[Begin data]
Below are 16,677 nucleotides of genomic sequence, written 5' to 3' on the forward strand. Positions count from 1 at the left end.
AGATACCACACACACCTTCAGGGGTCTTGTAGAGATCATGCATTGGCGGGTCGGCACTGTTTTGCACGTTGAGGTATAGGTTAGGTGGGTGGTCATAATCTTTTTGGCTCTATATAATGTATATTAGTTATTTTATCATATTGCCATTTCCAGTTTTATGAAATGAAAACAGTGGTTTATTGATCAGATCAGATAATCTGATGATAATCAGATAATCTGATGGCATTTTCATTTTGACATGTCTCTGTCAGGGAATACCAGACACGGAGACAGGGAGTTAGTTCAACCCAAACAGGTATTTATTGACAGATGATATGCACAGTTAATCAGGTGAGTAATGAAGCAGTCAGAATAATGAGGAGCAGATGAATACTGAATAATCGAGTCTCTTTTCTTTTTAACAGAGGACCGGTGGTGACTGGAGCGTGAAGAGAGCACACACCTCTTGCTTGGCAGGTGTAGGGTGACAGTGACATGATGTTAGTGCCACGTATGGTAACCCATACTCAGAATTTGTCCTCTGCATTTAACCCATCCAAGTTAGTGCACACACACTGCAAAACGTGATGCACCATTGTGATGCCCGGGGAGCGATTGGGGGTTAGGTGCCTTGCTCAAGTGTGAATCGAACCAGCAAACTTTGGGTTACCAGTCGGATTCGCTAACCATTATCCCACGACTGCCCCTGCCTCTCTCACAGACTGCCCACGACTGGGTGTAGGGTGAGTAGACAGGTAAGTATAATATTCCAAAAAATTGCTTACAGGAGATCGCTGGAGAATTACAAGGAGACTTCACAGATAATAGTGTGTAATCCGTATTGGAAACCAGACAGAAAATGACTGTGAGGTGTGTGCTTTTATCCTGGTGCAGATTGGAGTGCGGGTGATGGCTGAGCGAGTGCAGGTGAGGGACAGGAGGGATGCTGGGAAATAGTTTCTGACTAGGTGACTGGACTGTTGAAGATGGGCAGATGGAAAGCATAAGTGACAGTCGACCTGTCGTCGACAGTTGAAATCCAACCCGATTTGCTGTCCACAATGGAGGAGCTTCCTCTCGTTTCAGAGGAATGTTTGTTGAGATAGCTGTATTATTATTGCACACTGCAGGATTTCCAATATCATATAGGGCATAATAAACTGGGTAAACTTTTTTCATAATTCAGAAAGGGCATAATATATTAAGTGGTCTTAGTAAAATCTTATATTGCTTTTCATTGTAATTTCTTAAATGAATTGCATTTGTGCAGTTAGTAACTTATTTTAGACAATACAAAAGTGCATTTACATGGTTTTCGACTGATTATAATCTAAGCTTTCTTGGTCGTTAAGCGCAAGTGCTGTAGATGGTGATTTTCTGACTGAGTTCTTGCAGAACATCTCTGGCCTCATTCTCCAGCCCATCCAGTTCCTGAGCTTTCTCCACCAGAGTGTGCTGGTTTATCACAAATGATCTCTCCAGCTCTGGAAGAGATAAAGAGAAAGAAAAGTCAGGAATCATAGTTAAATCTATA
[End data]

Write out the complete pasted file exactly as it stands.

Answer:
Below are 16,677 nucleotides of genomic sequence, written 5' to 3' on the forward strand. Positions count from 1 at the left end.
AGATACCACACACACCTTCAGGGGTCTTGTAGAGATCATGCATTGGCGGGTCGGCACTGTTTTGCACGTTGAGGTATAGGTTAGGTGGGTGGTCATAATCTTTTTGGCTCTATATAATGTATATTAGTTATTTTATCATATTGCCATTTCCAGTTTTATGAAATGAAAACAGTGGTTTATTGATCAGATCAGATAATCTGATGATAATCAGATAATCTGATGGCATTTTCATTTTGACATGTCTCTGTCAGGGAATACCAGACACGGAGACAGGGAGTTAGTTCAACCCAAACAGGTATTTATTGACAGATGATATGCACAGTTAATCAGGTGAGTAATGAAGCAGTCAGAATAATGAGGAGCAGATGAATACTGAATAATCGAGTCTCTTTTCTTTTTAACAGAGGACCGGTGGTGACTGGAGCGTGAAGAGAGCACACACCTCTTGCTTGGCAGGTGTAGGGTGACAGTGACATGATGTTAGTGCCACGTATGGTAACCCATACTCAGAATTTGTCCTCTGCATTTAACCCATCCAAGTTAGTGCACACACACTGCAAAACGTGATGCACCATTGTGATGCCCGGGGAGCGATTGGGGGTTAGGTGCCTTGCTCAAGTGTGAATCGAACCAGCAAACTTTGGGTTACCAGTCGGATTCGCTAACCATTATCCCACGACTGCCCCTGCCTCTCTCACAGACTGCCCACGACTGGGTGTAGGGTGAGTAGACAGGTAAGTATAATATTCCAAAAAATTGCTTACAGGAGATCGCTGGAGAATTACAAGGAGACTTCACAGATAATAGTGTGTAATCCGTATTGGAAACCAGACAGAAAATGACTGTGAGGTGTGTGCTTTTATCCTGGTGCAGATTGGAGTGCGGGTGATGGCTGAGCGAGTGCAGGTGAGGGACAGGAGGGATGCTGGGAAATAGTTTCTGACTAGGTGACTGGACTGTTGAAGATGGGCAGATGGAAAGCATAAGTGACAGTCGACCTGTCGTCGACAGTTGAAATCCAACCCGATTTGCTGTCCACAATGGAGGAGCTTCCTCTCGTTTCAGAGGAATGTTTGTTGAGATAGCTGTATTATTATTGCACACTGCAGGATTTCCAATATCATATAGGGCATAATAAACTGGGTAAACTTTTTTCATAATTCAGAAAGGGCATAATATATTAAGTGGTCTTAGTAAAATCTTATATTGCTTTTCATTGTAATTTCTTAAATGAATTGCATTTGTGCAGTTAGTAACTTATTTTAGACAATACAAAAGTGCATTTACATGGTTTTCGACTGATTATAATCTAAGCTTTCTTGGTCGTTAAGCGCAAGTGCTGTAGATGGTGATTTTCTGACTGAGTTCTTGCAGAACATCTCTGGCCTCATTCTCCAGCCCATCCAGTTCCTGAGCTTTCTCCACCAGAGTGTGCTGGTTTATCACAAATGATCTCTCCAGCTCTGGAAGAGATAAAGAGAAAGAAAAGTCAGGAATCATAGTTAAATCTATA